Coco Capitán

Coco Capitán


4 May – 24 June 2023

Maximillian William, London is pleased to present NAÏVY: in fifty (definitive) photographs, Coco Capitán’s second solo exhibition with the gallery.

Anchored in her ever-evolving photography practice, the show will exhibit the fifty definitive photographs of the artist’s now complete Naïvy series.

Naïvy has captivated Capitán for over a decade. Navigating themes of adventure, belonging and loss of innocence, the series pays tribute to an imagined nautical universe: one peopled by Capitán’s ‘Lost Naïvy’ sailors. But Capitán does not present these figures as we know them. Rather than depicting them in the classic sailor suits of the 1940s, Capitán portrays her sailors with their bare lower halves, signifying a departure from the quintessential image. Her artistic exploration of the sailor’s image delves into the conflicting notions of autonomy and, tightly regulated military life, heteronormative masculinity, and latent queerness. These dichotomies are manifested in Capitán’s manipulation of the suit, with interventions such as embroidering daisies or the word ‘LOST’. The costumes themselves embody a departure from regimentation, serving as a canvas for Capitán to subvert traditional expectations and provoke deeper contemplation on the complexity of identity. This sartorial subversion transforms a traditionally homogenous and masculine garment into a symbol of liberation and non-conformity. Capitán’s series addresses similar ambiguities in depicting androgynous bodies donning irregular sailor suits, drawing on the queer history of the naval costume and toying with the notion of who is permitted to join the ranks.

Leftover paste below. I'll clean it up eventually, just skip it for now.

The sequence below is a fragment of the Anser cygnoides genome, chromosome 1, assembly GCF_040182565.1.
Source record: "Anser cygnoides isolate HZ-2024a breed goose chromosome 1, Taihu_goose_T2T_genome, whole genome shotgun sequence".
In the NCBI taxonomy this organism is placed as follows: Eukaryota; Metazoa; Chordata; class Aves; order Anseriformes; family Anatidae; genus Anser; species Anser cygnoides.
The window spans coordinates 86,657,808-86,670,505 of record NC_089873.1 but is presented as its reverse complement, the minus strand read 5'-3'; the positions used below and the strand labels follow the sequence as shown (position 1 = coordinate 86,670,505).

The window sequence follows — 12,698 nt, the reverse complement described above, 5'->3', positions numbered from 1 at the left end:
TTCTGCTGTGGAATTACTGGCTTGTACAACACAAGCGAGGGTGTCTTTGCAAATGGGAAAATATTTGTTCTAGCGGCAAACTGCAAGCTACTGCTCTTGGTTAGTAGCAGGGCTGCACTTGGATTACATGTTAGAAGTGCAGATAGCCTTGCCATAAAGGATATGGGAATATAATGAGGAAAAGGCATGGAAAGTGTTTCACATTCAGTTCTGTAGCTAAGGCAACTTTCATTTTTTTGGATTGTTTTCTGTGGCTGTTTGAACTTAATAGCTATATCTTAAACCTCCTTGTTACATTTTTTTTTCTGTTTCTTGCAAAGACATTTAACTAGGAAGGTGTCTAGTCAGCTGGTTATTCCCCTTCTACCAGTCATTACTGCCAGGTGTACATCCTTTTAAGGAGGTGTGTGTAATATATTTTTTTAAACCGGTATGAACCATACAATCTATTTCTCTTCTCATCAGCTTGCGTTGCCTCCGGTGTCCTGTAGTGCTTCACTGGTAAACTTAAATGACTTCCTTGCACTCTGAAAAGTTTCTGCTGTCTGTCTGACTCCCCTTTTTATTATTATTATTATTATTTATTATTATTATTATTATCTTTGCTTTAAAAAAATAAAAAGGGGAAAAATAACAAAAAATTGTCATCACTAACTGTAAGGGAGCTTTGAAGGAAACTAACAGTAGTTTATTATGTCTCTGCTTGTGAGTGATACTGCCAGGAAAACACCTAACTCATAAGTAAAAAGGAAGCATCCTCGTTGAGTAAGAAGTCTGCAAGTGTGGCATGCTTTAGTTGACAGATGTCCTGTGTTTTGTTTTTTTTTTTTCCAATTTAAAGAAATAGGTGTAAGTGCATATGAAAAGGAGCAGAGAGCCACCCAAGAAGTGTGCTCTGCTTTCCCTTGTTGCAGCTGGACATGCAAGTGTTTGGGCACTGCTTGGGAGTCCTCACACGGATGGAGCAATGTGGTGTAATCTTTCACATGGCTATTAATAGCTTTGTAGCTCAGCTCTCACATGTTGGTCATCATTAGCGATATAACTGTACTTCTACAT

Capitán’s sailors embody a sense of carefree abandon, their nude bodies fearlessly cannonballing and diving into the depths of dark blue waters, embodying the clever wordplay of “navy” and “naivety” that defines the series. The juxtaposition of their blithe youth with the vintage sailor suit evokes nostalgia as the unfixed future is contrasted with a bygone era. In Deepest jump to blue (2022), a figure is suspended in time and space, caught between play and danger as Capitán deftly navigates between these dichotomies expressing the bittersweet nature of coming of age.

The series was initially exhibited, in its entirety at the Parco Museum, Tokyo. In conjunction with the show, the Parco Museum produced a publication featuring a newly commissioned scholarly text by Lena Fritsch, Curator of Modern and Contemporary Art at The Ashmolean Museum, University of Oxford.